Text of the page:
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Furthermore, with such a reified system of industrial production, the profit (exchange value) generated by the sale of the goods and services (products) that could be paid to the workers is instead paid to the capitalist classes: the functional capitalist, who manages the means of production; and the rentier capitalist, who owns the means of production.Strikers confronted by soldiers during the 1912 textile factory strike in Lawrence, Massachusetts, United States, called when owners reduced wages after a state law reduced the work week from 56 to 54 hours In the capitalist mode of production, the generation of products (goods and services) is accomplished with an endless sequence of discrete, repetitive motions that offer the worker little psychological satisfaction for "a job well done".They are the following: The design of the product and how it is produced are determined, not by the producers who make it (the workers), nor by the consumers of the product (the buyers), but by the capitalist class who besides accommodating the worker's manual labour also accommodate the intellectual labour of the engineer and the industrial designer who create the product in order to shape the taste of the consumer to buy the goods and services at a price that yields a maximal profit.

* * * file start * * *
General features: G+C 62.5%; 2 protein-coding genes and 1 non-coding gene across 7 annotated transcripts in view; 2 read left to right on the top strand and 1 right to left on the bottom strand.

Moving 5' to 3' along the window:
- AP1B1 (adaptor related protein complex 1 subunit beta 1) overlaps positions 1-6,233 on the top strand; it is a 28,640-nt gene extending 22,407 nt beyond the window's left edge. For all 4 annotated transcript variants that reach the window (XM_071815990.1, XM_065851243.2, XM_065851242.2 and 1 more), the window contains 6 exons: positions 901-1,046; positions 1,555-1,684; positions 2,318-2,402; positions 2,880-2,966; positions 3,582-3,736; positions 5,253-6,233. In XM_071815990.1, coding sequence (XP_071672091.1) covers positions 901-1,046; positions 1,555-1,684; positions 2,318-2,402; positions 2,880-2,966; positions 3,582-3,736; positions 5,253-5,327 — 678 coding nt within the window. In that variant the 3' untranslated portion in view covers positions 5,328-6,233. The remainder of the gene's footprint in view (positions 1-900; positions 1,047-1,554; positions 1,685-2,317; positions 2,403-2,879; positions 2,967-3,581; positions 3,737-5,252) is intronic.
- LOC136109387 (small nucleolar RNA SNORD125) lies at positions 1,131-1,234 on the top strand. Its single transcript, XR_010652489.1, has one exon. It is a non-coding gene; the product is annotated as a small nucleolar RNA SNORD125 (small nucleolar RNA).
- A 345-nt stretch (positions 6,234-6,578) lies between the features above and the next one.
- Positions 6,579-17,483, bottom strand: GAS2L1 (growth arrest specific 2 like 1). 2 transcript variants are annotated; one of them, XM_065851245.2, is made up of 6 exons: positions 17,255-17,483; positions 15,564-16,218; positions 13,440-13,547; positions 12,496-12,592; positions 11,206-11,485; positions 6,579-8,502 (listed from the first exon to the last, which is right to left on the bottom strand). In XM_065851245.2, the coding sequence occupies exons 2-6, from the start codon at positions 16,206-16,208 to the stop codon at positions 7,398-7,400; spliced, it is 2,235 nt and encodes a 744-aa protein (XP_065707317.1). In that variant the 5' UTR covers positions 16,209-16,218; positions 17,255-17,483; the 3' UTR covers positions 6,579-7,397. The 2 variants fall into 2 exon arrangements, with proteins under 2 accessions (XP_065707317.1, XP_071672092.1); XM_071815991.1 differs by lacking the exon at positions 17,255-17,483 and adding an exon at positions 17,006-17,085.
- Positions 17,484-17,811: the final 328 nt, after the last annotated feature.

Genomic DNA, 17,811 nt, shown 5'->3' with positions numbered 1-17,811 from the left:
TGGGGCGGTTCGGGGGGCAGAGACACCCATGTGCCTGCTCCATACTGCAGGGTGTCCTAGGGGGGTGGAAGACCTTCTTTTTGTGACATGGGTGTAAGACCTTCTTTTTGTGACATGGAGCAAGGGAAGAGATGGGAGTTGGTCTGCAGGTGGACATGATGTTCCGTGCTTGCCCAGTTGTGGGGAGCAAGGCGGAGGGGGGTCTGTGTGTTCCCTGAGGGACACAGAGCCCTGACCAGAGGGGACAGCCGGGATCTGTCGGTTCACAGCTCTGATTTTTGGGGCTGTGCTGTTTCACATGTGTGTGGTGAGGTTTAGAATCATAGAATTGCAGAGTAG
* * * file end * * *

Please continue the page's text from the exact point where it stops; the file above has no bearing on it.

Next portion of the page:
The distribution of private property in the hands of wealth owners, combined with government enforced taxes compel workers to labor.
In a capitalist world, our means of survival is based on monetary exchange, therefore we have no other choice than to sell our labour power and consequently be bound to the demands of the capitalist.
In a capitalist society, the worker's alienation from their humanity occurs because the worker can express labour—a fundamental social aspect of personal individuality—only through a private system of industrial production in which each worker is an instrument: i.e., a thing, not a person.
In the "Comment on James Mill" (1844), Marx explained alienation thus: Let us suppose that we had carried out production as human beings.
Karl Marx (1818-1883) utilizes the rhetorical strategy of explicit word usage to convey his message dealing with alienation.
In his early writing on "Alienated Labour," there is a clear and prevailing focus on the predicament of the labourer.
Marx was a believer in an inevitable revolution between capitalists, and the workers employed in their industries.
He believed that the actual cost of any product is simply the price of material and most importantly, the labour employed to create it.
The worker is bound to unwanted labour as a means of survival, labour is not "voluntary but coerced" (forced labor).
The worker is only able to reject wage compulsion at the expense of their life and that of their family.